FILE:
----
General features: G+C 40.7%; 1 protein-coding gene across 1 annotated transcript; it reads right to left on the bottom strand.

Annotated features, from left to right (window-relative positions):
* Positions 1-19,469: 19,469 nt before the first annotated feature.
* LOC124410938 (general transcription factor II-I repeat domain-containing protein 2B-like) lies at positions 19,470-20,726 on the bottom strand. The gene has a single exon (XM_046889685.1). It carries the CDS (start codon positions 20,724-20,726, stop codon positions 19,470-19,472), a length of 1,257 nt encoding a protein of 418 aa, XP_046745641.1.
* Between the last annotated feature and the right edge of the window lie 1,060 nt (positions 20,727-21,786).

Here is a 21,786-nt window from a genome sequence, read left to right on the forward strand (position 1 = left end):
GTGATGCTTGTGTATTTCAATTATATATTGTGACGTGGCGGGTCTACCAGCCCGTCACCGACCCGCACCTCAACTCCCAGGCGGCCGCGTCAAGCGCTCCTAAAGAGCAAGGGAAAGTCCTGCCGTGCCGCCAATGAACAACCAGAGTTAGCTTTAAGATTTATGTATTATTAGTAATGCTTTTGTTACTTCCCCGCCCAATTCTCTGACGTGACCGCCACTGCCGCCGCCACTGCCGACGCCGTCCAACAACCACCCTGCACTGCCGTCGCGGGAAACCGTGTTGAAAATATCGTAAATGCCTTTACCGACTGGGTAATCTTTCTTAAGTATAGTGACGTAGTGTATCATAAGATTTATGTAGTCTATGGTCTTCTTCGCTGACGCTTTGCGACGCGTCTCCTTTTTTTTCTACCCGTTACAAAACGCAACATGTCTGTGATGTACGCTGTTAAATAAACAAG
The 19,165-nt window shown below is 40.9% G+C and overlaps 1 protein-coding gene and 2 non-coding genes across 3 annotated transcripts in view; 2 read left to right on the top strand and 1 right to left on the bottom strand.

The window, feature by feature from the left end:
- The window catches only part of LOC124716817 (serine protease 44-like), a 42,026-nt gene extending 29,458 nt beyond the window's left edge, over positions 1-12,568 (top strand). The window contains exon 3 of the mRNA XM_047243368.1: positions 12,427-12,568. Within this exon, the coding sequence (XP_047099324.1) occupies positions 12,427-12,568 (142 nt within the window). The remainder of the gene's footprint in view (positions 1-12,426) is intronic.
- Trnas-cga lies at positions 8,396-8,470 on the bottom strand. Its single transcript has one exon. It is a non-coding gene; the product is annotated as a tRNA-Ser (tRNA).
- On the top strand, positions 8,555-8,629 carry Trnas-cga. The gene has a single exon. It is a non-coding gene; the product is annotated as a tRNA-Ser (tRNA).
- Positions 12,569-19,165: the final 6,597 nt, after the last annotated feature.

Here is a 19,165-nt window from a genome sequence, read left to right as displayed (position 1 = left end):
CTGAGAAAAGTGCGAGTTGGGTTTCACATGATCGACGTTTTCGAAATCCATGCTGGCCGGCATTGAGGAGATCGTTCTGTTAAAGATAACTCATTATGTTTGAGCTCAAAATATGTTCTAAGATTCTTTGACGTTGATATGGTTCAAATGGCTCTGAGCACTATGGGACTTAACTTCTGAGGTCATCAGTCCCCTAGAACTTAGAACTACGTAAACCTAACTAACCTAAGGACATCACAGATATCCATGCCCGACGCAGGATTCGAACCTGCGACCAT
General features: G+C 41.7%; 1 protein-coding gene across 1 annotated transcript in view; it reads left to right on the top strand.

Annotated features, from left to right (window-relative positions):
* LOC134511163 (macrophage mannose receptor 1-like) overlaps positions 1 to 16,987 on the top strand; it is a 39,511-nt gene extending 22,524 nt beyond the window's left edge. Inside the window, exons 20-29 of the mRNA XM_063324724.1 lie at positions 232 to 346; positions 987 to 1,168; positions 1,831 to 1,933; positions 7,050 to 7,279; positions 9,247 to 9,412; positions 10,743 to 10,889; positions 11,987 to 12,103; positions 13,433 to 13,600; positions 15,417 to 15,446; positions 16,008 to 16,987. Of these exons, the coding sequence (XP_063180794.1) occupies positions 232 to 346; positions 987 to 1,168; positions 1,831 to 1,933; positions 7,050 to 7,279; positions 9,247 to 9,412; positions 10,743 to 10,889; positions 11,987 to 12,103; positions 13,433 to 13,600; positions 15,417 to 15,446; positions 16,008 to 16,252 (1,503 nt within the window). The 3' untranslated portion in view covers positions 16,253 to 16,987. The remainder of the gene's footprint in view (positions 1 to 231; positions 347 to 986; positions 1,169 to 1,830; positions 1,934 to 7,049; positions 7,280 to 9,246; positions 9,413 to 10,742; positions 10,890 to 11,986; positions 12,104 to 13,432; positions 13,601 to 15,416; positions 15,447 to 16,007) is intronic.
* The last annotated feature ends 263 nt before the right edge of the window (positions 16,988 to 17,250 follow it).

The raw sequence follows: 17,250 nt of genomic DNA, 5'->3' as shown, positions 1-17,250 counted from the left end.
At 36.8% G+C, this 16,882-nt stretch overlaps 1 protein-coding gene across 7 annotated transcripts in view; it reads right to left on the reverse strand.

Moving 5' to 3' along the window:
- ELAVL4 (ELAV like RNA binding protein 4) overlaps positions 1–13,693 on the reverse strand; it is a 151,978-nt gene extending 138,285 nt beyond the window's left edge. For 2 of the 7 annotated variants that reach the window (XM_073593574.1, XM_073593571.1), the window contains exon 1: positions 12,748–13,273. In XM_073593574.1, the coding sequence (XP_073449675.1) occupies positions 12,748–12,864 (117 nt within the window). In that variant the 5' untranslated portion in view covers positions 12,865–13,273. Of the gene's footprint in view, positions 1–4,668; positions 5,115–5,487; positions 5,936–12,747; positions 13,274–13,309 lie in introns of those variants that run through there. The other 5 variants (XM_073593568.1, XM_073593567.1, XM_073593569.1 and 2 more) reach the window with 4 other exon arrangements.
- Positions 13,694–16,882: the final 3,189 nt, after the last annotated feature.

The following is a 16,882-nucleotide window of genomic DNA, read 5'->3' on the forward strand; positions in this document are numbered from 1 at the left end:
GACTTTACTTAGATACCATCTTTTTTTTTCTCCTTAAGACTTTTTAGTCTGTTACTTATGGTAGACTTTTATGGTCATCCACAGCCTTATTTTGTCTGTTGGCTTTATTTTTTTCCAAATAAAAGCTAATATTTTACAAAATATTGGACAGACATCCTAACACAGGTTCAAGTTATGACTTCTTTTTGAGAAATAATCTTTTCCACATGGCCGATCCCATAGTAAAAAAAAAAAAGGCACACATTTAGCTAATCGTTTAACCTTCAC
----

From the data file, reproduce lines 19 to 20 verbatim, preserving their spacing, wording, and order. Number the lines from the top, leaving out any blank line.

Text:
* The last annotated feature ends 263 nt before the right edge of the window (positions 16,988 to 17,250 follow it).

The raw sequence follows: 17,250 nt of genomic DNA, 5'->3' as shown, positions 1-17,250 counted from the left end.